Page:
Gradle build script defines a process to build projects; each project contains some dependencies and some publications. Dependencies refer to the things that supports in building your project, such as required JAR file from other projects and external JARs like JDBC JAR or Eh-cache JAR in the class path.

Publications means the outcomes of the project, such as test class files, build files and war files.

All the projects are not self-contained. They need files which are built by the other projects to compile and test the source files. For example, in order to use Hibernate in the project, you need to include some Hibernate JARs in the classpath. Gradle uses some special script to define the dependencies, which needs to be downloaded.

Gradle handles building and publishing the outcomes. Publishing is based on the task that you define. It might want to copy the files to local directory, or upload them to a remote Maven or lvy repository or you might use the files from another project in the same multi-project build. We can call the process of publishing a task as publication.

Dependency configuration defines a set of dependencies. You can use this feature to declare external dependencies, which you want to download from the web. This defines different standers such as follows.

apply plugin: 'java'

repositories {
mavenCentral()
}

dependencies {
compile group: 'org.hibernate', name: 'hibernate-core', version: '3.6.7.Final'
testCompile group: 'junit', name: 'junit', version: '4.+'
}


## Dependency Configurations

Dependency configuration defines a set of dependencies. You can use this feature to declare external dependencies, which you want to download from the web. This defines the following different standard configurations.

• Compile − The dependencies required to compile the production source of the project.

• Runtime − The dependencies required by the production classes at runtime. By default, it also includes the compile time dependencies.

• Test Compile − The dependencies required to compile the test source of the project. By default, it includes compiled production classes and the compile time dependencies.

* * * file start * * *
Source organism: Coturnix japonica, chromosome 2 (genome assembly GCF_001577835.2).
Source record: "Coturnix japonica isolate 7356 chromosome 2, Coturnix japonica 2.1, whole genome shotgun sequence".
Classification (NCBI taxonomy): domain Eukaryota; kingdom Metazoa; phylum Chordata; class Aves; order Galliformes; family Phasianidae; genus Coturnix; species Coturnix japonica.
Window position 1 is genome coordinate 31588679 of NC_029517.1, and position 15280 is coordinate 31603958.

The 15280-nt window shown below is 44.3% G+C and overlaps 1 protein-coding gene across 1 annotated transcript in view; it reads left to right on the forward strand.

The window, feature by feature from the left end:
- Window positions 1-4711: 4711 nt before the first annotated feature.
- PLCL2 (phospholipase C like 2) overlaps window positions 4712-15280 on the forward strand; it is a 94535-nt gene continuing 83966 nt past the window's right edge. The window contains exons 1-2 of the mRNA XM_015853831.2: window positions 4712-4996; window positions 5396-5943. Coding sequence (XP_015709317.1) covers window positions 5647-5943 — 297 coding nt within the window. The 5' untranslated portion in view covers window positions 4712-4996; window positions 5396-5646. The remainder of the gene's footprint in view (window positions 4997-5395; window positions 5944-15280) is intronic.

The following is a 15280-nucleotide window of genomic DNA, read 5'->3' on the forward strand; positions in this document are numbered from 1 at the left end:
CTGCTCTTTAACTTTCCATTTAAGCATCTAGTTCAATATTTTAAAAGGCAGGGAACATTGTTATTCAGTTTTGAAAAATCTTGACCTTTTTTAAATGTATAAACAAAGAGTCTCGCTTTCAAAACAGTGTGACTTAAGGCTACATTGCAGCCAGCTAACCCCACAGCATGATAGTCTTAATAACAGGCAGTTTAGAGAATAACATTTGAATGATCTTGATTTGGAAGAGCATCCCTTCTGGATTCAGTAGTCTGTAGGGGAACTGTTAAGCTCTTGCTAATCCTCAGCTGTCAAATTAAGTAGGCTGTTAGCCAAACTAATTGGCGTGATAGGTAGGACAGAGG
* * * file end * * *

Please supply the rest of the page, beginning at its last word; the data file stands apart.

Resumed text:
• Test Runtime − The dependencies required to run the tests. By default, it includes runtime and test compile dependencies.

## External Dependencies

External dependencies are one of the type of dependencies. This is a dependency on some files built outside on the current build, and stored in a repository of some kind, such as Maven central, or a corporate Maven or lvy repository, or a directory I which is the local file system.

The following code snippet is to define the external dependency. Use this code in build.gradle file.

dependencies {
compile group: 'org.hibernate', name: 'hibernate-core', version: '3.6.7.Final'
}


An external dependency is declaring the external dependencies and the shortcut form looks like "group: name: version".

## Repositories

While adding external dependencies, Gradle looks for them in a repository. A collection of files, organised by group, name and version is termed as a repository. By default, Gradle does not define any repositories. We have to define at least one repository explicitly. The following code snippet defines how to define maven repository. Use this code in build.gradle file.

Use the following code in build.gradle file −

repositories {
mavenCentral()
}


Following code is to define remote maven. Use this code in build.gradle file.

repositories {
maven {
url "http://repo.mycompany.com/maven2"
}
}


## Publishing Artifacts

Dependency configurations are also used to publish files. These published files are called artifacts. Usually, we use plug-ins to define artifacts. However, you do need to tell Gradle, where to publish the artifacts.

You can achieve this by attaching repositories to the upload archives task. Take a look at the following syntax for publishing Maven repository. While executing, Gradle will generate and upload a Pom.xml as per the project requirements.

Use this code in build.gradle file.

apply plugin: 'maven'